Even if your job involves reading through contracts on a regular basis, a commercial lease can be a daunting document to peruse. The complex legal jargon and unfamiliar vernacular found in commercial leases can make it difficult to know just what you are reading, but you cannot afford to simply skim the document. While it is important that you carefully read every part of your lease, these clauses are especially important to review before you sign.
1. Construction, Renovation, Repair, and Remediation Obligations
Be wary of any terms that require you to pay for construction or remediation, especially if you are signing a lease for the first time. It is not uncommon for a tenant that has occupied a space for years to be asked to cover the cost of bringing their units up to code when laws like the Americans with Disabilities Act or environmental laws change; however, you should not be expected to cover these costs with just a 3 or 5-year lease unless changes to the property or neglect on your part are the reason the repairs are required.
2. Operating Hours and Signage
Landlords may require all of the companies in their buildings to keep to certain business hours, particularly in the retail sector. You may also face limitations on what type of signage you can use to promote your business. Make sure that these types of terms do not conflict with your daily operations or require costly, major changes to your marketing strategy.
3. Changes to Common Areas
If one of the biggest selling points of a building is a common area like a gym your employees have access to or a swanky lobby, look to see if the landlord reserves the right to make major changes to common areas without permission from tenants. The last thing you want is for that big perk to vanish within a few months of your move.
4. Building Rules and Covenants
Every lease will spell out rules that tenants must adhere to. Read them carefully to ensure that they will not conflict with the culture or daily operations of your company. For example, you do not want to move into a building with a no pets policy if your employees routinely bring their dogs to work.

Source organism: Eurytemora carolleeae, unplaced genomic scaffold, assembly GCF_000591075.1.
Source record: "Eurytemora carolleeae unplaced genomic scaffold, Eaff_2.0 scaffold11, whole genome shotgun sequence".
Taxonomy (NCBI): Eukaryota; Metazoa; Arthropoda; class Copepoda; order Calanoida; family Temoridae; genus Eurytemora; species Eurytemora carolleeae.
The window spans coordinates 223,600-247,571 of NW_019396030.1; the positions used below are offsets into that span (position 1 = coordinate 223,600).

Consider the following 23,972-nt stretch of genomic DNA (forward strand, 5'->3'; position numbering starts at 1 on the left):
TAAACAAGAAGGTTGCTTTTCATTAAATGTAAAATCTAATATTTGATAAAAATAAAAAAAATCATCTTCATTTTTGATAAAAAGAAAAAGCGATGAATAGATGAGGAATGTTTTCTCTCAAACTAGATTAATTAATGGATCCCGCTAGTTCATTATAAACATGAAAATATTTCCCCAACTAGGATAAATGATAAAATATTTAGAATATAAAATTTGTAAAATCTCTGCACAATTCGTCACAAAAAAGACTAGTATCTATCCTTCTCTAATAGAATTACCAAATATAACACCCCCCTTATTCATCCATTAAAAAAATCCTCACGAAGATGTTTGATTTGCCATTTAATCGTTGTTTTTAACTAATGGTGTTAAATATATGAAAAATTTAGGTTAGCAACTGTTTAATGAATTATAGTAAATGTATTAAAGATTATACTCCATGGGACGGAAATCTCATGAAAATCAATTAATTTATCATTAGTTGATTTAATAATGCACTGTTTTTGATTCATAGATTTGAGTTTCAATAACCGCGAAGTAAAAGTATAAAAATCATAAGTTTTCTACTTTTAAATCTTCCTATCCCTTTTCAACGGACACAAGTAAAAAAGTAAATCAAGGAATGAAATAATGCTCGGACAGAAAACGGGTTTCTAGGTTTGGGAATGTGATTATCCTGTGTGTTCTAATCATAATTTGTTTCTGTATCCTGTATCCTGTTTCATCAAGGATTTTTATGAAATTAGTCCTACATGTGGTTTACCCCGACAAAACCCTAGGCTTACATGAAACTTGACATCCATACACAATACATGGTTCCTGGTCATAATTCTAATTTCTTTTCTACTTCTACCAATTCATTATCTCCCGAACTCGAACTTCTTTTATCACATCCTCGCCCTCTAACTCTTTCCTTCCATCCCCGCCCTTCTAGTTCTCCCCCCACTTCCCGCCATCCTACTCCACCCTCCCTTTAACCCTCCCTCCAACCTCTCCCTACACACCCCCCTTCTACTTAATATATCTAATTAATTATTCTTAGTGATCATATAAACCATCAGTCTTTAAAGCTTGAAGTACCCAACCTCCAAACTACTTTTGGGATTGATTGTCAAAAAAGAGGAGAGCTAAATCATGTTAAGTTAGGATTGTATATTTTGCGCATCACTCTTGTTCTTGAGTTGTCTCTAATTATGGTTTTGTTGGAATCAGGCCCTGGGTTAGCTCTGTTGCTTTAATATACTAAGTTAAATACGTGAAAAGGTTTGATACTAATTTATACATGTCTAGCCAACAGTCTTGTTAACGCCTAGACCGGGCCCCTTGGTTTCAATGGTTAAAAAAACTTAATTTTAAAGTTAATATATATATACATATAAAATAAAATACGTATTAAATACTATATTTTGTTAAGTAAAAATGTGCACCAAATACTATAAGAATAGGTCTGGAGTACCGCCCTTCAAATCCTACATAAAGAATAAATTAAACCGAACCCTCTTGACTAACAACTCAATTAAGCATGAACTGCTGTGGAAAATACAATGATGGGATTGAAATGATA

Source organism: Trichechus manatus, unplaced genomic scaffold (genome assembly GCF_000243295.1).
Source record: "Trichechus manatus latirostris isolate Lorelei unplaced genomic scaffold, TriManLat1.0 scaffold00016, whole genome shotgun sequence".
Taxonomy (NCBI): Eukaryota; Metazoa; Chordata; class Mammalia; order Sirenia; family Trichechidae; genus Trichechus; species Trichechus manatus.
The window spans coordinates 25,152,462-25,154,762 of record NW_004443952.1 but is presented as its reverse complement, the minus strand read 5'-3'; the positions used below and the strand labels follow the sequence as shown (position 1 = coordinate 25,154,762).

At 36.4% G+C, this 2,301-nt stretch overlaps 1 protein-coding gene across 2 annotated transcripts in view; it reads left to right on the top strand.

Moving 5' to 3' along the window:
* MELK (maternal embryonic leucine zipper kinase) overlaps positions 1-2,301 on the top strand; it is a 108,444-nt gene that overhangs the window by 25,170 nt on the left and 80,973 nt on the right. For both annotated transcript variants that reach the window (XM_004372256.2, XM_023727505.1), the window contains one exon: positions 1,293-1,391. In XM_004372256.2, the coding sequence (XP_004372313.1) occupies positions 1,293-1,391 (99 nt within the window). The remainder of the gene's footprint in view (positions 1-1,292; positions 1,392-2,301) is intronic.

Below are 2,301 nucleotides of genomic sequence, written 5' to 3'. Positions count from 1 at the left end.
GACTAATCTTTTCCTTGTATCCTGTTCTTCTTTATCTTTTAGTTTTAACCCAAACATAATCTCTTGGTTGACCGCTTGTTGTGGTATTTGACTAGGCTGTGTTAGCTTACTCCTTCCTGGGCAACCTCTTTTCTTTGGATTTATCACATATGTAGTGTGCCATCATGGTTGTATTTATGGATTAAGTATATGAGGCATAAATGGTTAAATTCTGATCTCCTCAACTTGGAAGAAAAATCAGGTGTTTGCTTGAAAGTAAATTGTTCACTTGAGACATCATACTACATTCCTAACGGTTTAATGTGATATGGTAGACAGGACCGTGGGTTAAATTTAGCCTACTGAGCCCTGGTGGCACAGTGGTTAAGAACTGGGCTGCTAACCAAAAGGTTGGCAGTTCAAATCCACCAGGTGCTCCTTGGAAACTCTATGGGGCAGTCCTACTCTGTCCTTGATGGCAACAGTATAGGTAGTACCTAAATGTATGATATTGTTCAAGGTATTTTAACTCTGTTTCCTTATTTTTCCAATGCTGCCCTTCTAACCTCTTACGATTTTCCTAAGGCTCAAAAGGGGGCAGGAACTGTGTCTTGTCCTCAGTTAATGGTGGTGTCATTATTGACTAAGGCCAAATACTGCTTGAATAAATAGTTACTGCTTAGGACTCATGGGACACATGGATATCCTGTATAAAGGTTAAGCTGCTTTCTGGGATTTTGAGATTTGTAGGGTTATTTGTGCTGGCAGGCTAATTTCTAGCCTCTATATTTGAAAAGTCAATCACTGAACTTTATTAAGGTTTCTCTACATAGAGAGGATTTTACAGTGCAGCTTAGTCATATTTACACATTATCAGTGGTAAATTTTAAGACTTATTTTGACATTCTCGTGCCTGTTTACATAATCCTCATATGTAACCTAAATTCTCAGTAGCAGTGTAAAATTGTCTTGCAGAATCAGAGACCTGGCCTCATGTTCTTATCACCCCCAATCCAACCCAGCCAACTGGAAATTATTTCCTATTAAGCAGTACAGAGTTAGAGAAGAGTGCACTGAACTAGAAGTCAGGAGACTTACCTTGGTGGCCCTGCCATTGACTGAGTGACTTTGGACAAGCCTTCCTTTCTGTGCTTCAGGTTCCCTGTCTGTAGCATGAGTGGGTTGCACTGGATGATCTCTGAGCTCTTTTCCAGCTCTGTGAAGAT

5. Indemnity Obligations
Landlords use indemnity language to protect themselves from liability. While it is standard for indemnity clauses to appear in a lease, be sure that the indemnity is limited only to what happens within your space and that it does not protect the landlord from liability if he or she is negligent or one of the landlord's employees are grossly negligent.
6. Financial Reporting Obligations
Your landlord may request that you provide reports before signing the lease and on a regular basis afterward to show that your company is in good financial health. Make sure that you know what reports are required and when they must be submitted.
Before you put pen to paper, have a tenant representative or an attorney who is well versed in commercial real estate read over the lease. Also, be sure to ask for clarifications and never be afraid to request that a particular clause be rewritten to make the terms more concrete or to eliminate potential gray areas.
Other Commercial Leasing articles to check out: